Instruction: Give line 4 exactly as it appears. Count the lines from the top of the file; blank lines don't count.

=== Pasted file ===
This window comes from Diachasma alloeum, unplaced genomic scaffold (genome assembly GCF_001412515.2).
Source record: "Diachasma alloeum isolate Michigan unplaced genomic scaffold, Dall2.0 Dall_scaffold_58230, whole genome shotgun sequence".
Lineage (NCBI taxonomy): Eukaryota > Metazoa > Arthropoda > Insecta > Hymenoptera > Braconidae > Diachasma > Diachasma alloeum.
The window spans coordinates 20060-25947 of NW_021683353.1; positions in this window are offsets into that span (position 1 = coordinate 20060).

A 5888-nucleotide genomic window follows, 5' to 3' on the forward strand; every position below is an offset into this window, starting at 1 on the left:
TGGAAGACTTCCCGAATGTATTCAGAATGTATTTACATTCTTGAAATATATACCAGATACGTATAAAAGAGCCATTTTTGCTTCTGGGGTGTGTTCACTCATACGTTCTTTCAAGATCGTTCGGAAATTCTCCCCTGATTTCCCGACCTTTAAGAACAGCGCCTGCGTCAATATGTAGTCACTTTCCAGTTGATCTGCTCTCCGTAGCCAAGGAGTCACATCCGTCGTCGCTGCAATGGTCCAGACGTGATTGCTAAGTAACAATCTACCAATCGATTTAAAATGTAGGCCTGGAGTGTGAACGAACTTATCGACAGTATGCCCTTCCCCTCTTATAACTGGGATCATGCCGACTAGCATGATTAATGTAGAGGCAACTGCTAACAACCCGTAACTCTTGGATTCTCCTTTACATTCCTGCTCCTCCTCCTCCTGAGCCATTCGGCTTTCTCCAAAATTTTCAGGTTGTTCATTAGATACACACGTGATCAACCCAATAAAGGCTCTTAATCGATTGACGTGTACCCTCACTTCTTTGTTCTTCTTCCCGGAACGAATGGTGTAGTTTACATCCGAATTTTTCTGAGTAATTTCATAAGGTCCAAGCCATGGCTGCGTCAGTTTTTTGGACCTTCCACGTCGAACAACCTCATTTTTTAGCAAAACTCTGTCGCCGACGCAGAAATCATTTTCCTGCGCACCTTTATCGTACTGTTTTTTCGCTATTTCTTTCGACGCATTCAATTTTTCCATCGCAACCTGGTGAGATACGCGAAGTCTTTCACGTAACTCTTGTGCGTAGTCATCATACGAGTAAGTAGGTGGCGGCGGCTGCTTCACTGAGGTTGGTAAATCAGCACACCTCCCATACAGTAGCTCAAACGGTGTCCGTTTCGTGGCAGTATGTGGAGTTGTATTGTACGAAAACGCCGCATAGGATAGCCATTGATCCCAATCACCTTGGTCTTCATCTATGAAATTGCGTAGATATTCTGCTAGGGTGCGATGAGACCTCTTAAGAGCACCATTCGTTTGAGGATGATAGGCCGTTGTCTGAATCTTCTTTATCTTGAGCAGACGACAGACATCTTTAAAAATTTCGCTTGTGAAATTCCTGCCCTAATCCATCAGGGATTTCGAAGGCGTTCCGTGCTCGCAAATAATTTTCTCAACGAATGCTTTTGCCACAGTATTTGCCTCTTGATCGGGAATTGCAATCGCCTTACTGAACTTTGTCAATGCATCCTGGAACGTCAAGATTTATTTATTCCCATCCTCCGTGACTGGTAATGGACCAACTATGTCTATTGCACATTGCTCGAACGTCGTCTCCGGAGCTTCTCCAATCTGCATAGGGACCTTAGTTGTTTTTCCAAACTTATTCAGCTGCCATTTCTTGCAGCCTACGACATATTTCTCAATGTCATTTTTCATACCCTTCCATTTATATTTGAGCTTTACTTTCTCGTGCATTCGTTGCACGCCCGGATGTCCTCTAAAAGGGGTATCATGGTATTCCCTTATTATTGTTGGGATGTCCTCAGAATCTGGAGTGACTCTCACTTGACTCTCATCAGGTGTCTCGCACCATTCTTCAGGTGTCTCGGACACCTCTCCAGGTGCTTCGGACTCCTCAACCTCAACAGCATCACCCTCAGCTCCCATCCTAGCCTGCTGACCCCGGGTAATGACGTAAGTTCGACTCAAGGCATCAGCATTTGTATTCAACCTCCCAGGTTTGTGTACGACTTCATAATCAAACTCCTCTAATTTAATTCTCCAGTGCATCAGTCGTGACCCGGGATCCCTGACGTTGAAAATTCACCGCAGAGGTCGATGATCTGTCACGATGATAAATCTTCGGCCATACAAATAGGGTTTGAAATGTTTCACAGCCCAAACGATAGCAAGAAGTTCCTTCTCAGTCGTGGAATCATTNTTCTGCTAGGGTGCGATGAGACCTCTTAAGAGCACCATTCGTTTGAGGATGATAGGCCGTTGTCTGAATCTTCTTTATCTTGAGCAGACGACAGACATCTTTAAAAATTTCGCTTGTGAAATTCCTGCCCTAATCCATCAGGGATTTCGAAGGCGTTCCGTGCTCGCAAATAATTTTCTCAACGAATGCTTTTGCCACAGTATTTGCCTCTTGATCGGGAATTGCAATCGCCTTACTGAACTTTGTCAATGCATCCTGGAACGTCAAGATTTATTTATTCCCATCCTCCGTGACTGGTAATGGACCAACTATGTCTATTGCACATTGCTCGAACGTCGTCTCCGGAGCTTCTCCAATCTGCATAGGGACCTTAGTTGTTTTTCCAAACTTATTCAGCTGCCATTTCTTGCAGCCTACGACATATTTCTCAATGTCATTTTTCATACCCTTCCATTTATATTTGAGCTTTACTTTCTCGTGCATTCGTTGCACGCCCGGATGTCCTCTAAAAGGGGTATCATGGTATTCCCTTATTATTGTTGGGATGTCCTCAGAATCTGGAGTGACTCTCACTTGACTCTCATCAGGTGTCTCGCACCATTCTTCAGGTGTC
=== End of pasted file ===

The window spans coordinates 20060-25947 of NW_021683353.1; positions in this window are offsets into that span (position 1 = coordinate 20060).